In the first embodiment of the guiding and damping casing 25 according to the invention, illustrated in FIGS. 3 and 4, the casing 25 is shown to be composed of two halves 34, 35 which are joined along a plane containing the axes of the guide rods 12, 13 to form a casing having a radial cross section resembling a shallow ellipse. When so joined, the two halves 34, 35 define axial guiding and damping passages 36, 37 which receive, respectively, guide rods 12, 13. In the embodiment illustrated in FIGS. 3, 4, the two casing halves 34, 35 are joined by fasteners 38, for example threaded bolts, which engage mating threaded parts to apply compressive stresses to the two halves of the casing 25. In order to attain a uniform distribution of such stresses, a plurality of, for example three, fasteners 38 may be provided.
As is best seen in FIG. 4, the two casing halves 34, 35 are so constructed as to make contact at the axially parallel edges 39, 40 in the stress-free configuration. In that state, the central region defines a free space 41 which extends up to the guiding and damping passages 36, 37. By suitable tightening of the fasteners 38, the two casing halves 34, 35 may be prestressed, so that the interior surfaces 42, 43 of the passages 36, 37, respectively, apply a predetermined pressure and thus frictional resistance with respect to the guide rods 12, 13. Thus, by suitable tightening or installation of the fasteners 38, the frictional force exerted by the casing 25 on the guide rods 12, 13 may be adjusted as desired. Suitably, the passages 36, 37 communicate with grease reservoirs 44 as is known in the art. The grease reservoirs 44 may be, for example, narrow, circumferential grooves as illustrated with respect to the passage 37 associated with lower guide rod 13 o FIG. 3. However, the reservoirs 44 may also be provided in the surface of additional frictional layers 45 as indicated with respect to the upper passage 36 which guides the upper guide rod 12. Relative rotation of the casing 25 with respect to the guide rods 12, 13 may be prevented by embodying one or both of the guide rods 12, 13 to exhibit a non-circular cross section. For example, as shown in the embodiment of FIGS. 3 and 4, the lower guide rod 13 may have a square cross section.
In a second exemplary embodiment of the invention, illustrated in FIGS. 5 and 6, the two guide rods 12',13' are relatively close together. The guiding and damping casing 25' is again subdivided into two casing halves 34', 35' which make contact in the narrow region between the two rods 12',13' along narrow bridges 46 while defining corresponding free volumes 41' in the vicinity of the axially parallel edges 39', 40'. In the vicinity of these edges 39', 40', the casing halves exhibit pairs of flanges 47 which, in the unstressed condition, are disposed at some distance from one another and which may be brought closer together by means of suitable fastening elements 38' which pass through corresponding bores and which may be, as in the previous case, threaded bolts, for example. The fastening elements 38' can be used to cause the interior surfaces 42', 43' of the guide bores 36', 37' to apply a selectable pressure against the guide rods 12',13'. The compression springs 28', 29' are helical springs disposed parallel to the central longitudinal axis 48 of the casing 25'. This axis lies in the plane defined by the two longitudinal axes 32, 33 of the guide rods 12', 13'. The radius of the helical springs 28', 29' is sufficient to surround the two rods 12', 13' coaxially. The annular ledge 30' at the top 26' or the bottom 27' of the casing 25' is constructed to perform the required support function. As was the case in the emodiment of FIGS. 3 and 4, the bores 36', 37' may be provided with grease chambers or frictional layers.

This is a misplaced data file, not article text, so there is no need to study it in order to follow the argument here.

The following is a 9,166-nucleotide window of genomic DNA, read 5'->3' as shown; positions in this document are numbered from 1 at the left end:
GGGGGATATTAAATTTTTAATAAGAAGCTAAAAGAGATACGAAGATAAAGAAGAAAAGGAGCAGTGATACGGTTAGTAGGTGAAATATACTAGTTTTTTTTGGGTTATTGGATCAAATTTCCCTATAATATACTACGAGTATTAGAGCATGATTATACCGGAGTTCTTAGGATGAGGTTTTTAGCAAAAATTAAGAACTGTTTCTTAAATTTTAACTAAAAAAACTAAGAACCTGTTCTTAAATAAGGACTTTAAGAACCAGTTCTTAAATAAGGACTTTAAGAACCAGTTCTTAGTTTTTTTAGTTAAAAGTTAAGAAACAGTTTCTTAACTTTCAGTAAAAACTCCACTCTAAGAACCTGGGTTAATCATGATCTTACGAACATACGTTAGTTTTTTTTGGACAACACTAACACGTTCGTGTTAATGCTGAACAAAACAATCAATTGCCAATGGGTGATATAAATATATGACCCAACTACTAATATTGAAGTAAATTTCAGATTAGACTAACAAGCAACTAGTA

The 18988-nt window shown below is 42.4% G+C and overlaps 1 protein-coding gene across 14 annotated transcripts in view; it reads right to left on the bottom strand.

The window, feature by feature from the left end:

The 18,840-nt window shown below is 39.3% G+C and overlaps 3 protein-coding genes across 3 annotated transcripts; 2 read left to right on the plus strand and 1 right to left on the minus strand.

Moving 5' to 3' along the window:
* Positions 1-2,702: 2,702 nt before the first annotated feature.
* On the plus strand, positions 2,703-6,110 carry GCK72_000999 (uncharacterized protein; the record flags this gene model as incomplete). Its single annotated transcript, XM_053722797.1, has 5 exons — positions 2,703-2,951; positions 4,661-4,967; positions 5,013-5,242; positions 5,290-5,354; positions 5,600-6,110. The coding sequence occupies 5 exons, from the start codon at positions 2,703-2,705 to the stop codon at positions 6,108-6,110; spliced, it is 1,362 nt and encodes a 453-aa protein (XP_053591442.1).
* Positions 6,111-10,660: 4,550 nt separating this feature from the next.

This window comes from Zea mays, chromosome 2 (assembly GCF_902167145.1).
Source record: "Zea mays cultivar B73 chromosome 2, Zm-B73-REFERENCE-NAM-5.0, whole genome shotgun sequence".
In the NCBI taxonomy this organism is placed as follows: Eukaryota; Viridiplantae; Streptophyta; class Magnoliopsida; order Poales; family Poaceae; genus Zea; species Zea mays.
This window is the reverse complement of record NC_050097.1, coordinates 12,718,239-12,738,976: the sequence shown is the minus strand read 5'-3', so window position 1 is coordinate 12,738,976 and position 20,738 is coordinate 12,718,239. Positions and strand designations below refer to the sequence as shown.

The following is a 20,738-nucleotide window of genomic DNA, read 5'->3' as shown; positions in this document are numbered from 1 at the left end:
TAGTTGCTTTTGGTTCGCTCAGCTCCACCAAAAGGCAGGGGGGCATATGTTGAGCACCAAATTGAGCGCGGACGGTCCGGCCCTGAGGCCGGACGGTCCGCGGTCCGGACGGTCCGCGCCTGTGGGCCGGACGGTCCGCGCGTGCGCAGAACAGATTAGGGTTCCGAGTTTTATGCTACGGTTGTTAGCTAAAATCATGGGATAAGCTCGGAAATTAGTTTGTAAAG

In a third embodiment of the invention according to FIGS. 7 and 8, the strut assembly includes an upper guide rod 12 and two lower guide rods 13a and 13b. All three guide rods are mutually axially parallel and are disposed at the corners of an equilateral triangle. The two lower guide rods 13a and 13b may be attached elastically to the base plate 4 of the washing machine in the manner already described above. A so-called two-legged support for a washing machine 1 for which the struts according to the present invention are especially suited is described, for example, in the U.S. Pat. No. 3,509,742. The two lower support rods may be attached to the base plate by a common elastic attachment as described in the aforementioned publication.